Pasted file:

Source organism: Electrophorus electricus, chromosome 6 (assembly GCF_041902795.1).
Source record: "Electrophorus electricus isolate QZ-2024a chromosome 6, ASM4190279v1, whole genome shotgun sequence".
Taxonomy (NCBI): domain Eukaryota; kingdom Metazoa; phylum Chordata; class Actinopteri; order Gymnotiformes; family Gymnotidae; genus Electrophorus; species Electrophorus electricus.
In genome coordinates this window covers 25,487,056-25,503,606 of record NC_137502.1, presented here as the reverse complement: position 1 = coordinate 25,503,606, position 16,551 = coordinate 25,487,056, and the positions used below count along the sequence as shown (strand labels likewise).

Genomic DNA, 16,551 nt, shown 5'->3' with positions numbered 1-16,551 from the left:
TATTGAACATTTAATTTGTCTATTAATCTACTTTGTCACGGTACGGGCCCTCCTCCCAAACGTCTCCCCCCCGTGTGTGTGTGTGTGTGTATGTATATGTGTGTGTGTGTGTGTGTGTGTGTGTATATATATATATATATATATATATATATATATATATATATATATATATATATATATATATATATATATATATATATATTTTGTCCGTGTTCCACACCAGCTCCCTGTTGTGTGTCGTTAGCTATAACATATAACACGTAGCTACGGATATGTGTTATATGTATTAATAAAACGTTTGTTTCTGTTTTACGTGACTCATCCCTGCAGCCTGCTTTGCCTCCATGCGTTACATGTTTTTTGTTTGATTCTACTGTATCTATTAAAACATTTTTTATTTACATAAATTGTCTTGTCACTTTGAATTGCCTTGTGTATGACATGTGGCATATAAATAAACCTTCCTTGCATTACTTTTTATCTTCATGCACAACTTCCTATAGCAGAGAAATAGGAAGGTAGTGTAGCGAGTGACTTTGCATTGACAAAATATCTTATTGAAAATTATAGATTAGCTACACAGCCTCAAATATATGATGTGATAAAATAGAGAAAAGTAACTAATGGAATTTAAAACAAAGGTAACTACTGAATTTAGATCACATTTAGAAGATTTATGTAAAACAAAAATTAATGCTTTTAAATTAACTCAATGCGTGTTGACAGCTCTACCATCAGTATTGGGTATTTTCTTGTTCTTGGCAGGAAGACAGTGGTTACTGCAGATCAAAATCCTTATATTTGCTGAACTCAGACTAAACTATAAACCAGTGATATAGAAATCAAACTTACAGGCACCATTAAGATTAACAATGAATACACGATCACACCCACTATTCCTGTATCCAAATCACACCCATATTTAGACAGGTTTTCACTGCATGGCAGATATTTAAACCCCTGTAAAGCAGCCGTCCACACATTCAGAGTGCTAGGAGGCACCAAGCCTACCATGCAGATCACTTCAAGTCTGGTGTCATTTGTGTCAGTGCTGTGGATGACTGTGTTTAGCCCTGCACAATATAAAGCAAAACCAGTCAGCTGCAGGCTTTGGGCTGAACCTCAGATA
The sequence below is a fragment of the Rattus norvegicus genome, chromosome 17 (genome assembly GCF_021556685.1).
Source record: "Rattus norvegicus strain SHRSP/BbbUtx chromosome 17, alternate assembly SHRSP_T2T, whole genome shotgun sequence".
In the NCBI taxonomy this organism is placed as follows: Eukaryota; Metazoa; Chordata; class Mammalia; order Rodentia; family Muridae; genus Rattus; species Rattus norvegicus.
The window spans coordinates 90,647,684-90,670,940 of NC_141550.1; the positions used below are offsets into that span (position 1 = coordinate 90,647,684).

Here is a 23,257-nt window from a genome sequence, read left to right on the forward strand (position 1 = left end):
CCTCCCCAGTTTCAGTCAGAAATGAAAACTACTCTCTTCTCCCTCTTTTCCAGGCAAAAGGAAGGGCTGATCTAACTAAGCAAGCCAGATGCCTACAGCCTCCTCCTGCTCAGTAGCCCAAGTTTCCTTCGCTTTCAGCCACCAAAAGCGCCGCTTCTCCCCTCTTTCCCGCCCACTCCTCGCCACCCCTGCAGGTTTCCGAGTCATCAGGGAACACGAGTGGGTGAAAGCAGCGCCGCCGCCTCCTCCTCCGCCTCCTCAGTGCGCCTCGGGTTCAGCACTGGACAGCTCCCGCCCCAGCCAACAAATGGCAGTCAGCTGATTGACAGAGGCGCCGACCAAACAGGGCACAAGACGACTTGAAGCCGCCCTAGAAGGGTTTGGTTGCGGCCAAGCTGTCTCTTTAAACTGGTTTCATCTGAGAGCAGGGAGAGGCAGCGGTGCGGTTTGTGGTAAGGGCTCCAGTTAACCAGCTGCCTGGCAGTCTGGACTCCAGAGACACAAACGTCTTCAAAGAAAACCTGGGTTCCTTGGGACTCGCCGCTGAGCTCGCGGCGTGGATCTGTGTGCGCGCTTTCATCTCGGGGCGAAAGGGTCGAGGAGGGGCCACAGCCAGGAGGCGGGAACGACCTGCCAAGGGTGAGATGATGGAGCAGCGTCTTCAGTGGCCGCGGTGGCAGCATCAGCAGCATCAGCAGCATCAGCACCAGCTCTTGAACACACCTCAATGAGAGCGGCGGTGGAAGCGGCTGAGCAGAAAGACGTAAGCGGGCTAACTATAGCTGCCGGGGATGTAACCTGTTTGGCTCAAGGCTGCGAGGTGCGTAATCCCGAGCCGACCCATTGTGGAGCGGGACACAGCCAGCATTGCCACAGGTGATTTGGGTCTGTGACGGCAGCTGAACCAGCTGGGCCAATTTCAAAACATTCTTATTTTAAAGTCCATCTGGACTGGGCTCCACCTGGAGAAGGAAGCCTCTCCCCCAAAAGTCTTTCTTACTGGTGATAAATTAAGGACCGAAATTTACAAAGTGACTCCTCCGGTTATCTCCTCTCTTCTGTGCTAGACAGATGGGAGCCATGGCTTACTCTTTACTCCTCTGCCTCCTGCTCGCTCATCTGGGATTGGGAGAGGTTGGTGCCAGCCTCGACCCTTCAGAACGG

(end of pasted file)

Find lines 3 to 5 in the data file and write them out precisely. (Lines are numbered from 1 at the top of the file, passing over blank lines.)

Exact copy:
Taxonomy (NCBI): domain Eukaryota; kingdom Metazoa; phylum Chordata; class Actinopteri; order Gymnotiformes; family Gymnotidae; genus Electrophorus; species Electrophorus electricus.
In genome coordinates this window covers 25,487,056-25,503,606 of record NC_137502.1, presented here as the reverse complement: position 1 = coordinate 25,503,606, position 16,551 = coordinate 25,487,056, and the positions used below count along the sequence as shown (strand labels likewise).

Genomic DNA, 16,551 nt, shown 5'->3' with positions numbered 1-16,551 from the left: